Reger’s “casual” description of what a cognitive robot means says something about the functionality the company wants to build with its machines. “I would say that smartphones come with arms and legs,” he said of the Neura device. “In other words, assistants who liberate us not just virtually, but in real terms. Physically.”
The platforms Neura has built can be trained and operated in any language and dialect, he said, and they work both online and offline, and cobots have the added feature of allowing them to work with and alongside humans, with sensors and safety features that allow them to stop or adjust their movements if someone comes into contact with them, Reger said.
The company’s big bet is that making the entire package — software plus hardware — is the way forward in this space. That includes not just building all the sensors and other components, but building the AI that supports them. This also means Neura can better collaborate with its customers, with a platform that partners can use to co-develop custom applications in areas such as welding, warehousing, gluing, sanding and assembly.
“If you are serious about software, you need to embrace hardware,” said Dr Herbert Mangesius, general partner at Vsquared Ventures, in a statement. “This is especially true for robotic automation and has been a barrier to bringing advanced machine learning and cognitive capabilities to the industrial and service worlds for many years. Neura Robotics is the first company we met to combine this vision and technology leadership with an open partnership model and drive progress globally at a pace never before seen in robotics.”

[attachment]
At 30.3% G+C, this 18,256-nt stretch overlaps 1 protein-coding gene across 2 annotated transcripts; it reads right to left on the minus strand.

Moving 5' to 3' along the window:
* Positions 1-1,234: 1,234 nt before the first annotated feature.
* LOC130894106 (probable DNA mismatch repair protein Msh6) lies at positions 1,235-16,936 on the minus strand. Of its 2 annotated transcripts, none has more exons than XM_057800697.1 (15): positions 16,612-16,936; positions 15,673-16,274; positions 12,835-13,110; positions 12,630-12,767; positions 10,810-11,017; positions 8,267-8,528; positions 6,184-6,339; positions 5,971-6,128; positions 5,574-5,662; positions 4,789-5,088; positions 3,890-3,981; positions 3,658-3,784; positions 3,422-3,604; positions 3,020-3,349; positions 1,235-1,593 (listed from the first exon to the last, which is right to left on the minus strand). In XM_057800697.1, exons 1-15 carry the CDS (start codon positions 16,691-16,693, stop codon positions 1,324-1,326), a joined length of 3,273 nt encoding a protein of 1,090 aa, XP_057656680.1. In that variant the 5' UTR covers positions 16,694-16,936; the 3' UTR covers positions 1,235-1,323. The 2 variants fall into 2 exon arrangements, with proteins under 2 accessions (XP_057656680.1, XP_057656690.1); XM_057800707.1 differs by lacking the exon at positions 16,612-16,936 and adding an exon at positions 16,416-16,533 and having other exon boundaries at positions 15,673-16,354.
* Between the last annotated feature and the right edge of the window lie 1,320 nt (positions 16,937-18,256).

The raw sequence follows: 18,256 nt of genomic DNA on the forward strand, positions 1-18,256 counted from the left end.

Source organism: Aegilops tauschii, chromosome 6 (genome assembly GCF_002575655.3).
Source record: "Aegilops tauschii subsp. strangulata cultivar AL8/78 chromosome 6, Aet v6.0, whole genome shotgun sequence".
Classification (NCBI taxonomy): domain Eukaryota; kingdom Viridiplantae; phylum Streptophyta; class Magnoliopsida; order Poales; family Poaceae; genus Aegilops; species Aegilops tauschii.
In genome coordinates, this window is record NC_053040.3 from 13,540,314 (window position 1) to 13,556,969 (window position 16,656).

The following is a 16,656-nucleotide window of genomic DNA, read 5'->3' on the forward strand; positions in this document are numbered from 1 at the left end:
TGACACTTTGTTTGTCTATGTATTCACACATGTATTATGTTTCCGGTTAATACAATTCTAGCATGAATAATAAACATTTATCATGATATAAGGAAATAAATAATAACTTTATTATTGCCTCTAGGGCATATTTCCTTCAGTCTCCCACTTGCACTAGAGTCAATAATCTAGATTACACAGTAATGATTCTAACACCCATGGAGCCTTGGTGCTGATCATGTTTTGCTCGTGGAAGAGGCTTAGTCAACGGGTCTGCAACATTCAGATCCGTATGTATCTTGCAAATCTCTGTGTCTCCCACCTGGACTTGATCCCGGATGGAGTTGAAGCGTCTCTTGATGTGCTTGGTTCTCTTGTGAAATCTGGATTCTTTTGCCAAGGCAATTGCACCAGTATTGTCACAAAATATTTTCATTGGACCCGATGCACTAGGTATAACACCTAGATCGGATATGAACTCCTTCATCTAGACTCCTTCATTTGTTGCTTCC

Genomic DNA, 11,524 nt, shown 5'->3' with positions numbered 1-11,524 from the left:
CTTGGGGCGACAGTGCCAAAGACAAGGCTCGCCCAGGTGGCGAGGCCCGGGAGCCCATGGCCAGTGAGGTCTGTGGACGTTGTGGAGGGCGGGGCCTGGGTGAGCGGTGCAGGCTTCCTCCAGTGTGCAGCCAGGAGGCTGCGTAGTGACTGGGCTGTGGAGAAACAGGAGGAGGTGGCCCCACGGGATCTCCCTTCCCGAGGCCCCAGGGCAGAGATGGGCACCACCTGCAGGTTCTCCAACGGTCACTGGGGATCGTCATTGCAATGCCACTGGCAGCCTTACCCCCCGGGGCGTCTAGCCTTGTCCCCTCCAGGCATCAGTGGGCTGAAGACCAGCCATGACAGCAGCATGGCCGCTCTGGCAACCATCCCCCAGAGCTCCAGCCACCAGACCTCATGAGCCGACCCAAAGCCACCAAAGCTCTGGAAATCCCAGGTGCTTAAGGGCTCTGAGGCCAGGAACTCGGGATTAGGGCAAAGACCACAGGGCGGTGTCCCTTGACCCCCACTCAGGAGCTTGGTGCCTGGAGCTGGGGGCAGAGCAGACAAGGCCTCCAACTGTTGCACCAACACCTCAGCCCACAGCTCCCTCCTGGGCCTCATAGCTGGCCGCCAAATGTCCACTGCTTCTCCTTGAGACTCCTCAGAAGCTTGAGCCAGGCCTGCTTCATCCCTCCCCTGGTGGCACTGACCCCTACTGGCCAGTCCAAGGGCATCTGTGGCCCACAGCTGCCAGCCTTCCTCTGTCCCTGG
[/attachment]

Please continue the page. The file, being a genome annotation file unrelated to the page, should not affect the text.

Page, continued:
In the future, Neura wants to expand directly to the consumer market, said Reger.
“We focus on industrial applications such as welding, warehousing, gluing, sanding and assembly, but all of our know-how and technology goes into our MiPA service robotic platform, which can assist in the office, in maintenance and even at home,” he said. The goal is to keep up the pace it has set so far, and deliver that cognitive “one-device robotics platform” within two years. “Neura’s humanoid robots collaborating with humans in various social domains and in human-designed environments could become a reality in just a few years – and provide a solution to the general shortage of skilled workers,” said Reger.
That said, the company isn’t vertically integrated to the extent that it won’t work with third parties: Its AI can be used on any robot through the APIs it provides, and the hardware it builds has the app ecosystem but also Neura’s willingness to work with customers to build whatever their needs.
“We provide a technology platform that can connect with partners from around the world, not just robotics. Our components and robots are combined with countless ideas and know-how from various industries,” he continued. “This enables many specialized applications in a very short time that we cannot service alone. The best way to compare it is with smartphones and their operating systems, which have only just come to life and become indispensable thanks to millions of applications from all sectors.” He says the company has even branded this ambition: “Neuraverse”.
In a market that does have a lot of proprietary approaches, this is indeed an ambitious concept, but investors seem to believe that Neura can make it happen. “Neura operates at the confluence of AI and hardware development. Germany and Europe have a particular advantage here”, said Nikhil Srinivasan, managing partner at Lingotto, in a statement.